“A wise son makes a glad father, but a foolish son is a sorrow to his mother.” (Proverbs 10:1)
The tenth chapter of Proverbs serves as a hinge: here, the renowned “Proverbs of Solomon” begins. A collection of pithy statements of wisdom flows until the end of the book. Often times these statements are coupled with contrasting statements, and sometimes they stand alone. Commentators and preachers have taken different approaches as to how to break them down; some have preached from a single verse, others expound on a theme that recurs throughout Proverbs, and still others divide the chapters into sections, highlighting a major concept around which the pithy statements are built. While all these approaches have merit, for our series on Proverbs, the third option will be considered.
Chapter ten is no exception to the repetition found throughout the book. In the first sixteen verses, wisdom, diligence, knowledge, righteousness, and blessings are highlighted, as they have been previously and as they will be again by Solomon. However, the key to gaining practical insight amongst these repeated themes is to study the structure and angle of each chapter, and determining what sets that course for the terse statements. The structure of chapter ten suggests a common theme revolving around the first verse, wherein Solomon declares that a wise son makes a glad father. At this point in Solomon’s address to his sons, he turns the attention away from them and unto himself, as if he is saying, “Sons, I’ve given you many admonitions thus far, but I’d like you to know that you fulfill my joy by obeying these commands.”More than simply doing what these proverbs suggest out of mere obligation, the father is concerned about the motivation and spirit of his sons’ behavior.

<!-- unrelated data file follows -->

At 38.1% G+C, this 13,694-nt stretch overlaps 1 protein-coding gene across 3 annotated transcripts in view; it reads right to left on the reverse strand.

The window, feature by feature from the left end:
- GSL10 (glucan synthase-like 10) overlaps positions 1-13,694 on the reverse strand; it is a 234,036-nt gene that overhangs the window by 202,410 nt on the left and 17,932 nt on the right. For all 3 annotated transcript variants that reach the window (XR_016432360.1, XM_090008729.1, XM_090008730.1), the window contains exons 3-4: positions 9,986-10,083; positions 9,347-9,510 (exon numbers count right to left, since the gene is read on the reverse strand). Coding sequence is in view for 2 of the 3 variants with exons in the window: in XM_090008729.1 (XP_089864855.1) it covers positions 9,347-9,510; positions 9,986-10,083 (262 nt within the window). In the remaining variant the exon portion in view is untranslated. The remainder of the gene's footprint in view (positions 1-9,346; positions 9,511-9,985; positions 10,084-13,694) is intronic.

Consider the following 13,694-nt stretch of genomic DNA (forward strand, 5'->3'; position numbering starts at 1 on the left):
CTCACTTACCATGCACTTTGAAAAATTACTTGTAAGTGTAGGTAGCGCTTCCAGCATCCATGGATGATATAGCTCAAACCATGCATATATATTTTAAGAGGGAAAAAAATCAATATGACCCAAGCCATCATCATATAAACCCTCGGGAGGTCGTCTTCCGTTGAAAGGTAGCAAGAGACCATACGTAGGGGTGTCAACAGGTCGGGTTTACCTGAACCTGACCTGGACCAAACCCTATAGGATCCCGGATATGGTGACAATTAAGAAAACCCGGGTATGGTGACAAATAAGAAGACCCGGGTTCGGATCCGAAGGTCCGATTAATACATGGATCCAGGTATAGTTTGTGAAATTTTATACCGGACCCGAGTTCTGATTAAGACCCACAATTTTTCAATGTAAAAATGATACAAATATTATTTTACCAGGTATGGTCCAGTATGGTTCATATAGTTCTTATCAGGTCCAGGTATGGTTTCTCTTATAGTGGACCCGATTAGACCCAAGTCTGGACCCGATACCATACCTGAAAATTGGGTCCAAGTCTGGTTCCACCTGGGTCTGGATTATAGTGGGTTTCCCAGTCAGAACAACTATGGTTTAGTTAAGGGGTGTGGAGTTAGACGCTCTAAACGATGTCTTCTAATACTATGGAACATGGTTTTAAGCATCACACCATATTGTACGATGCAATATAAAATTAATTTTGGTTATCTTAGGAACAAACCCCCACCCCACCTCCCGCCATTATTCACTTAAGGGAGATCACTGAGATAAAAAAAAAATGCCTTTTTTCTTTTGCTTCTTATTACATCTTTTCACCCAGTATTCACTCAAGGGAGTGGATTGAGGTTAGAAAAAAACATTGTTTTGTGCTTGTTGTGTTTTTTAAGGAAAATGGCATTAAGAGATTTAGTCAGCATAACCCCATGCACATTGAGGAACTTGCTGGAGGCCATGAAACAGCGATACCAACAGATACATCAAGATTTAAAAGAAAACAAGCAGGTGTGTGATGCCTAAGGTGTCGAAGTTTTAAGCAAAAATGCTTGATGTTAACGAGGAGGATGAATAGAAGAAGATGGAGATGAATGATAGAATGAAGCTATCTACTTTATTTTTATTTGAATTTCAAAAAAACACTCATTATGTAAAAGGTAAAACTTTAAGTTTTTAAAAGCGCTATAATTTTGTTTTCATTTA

What motivates you to walk in wisdom? Treasure (v2)? Blessings (v6)? Life? (v16)? While these are certainly good results of wise living, this section of Proverbs teaches us that a chief motivating factor for God’s children should be our desire to please him. Our heavenly Father has given us so much and desires the very best for us. We, his children, ought to reflect the sentiments of the Apostle Paul: “we make it our aim to please him” (2 Corinthians 5:9b).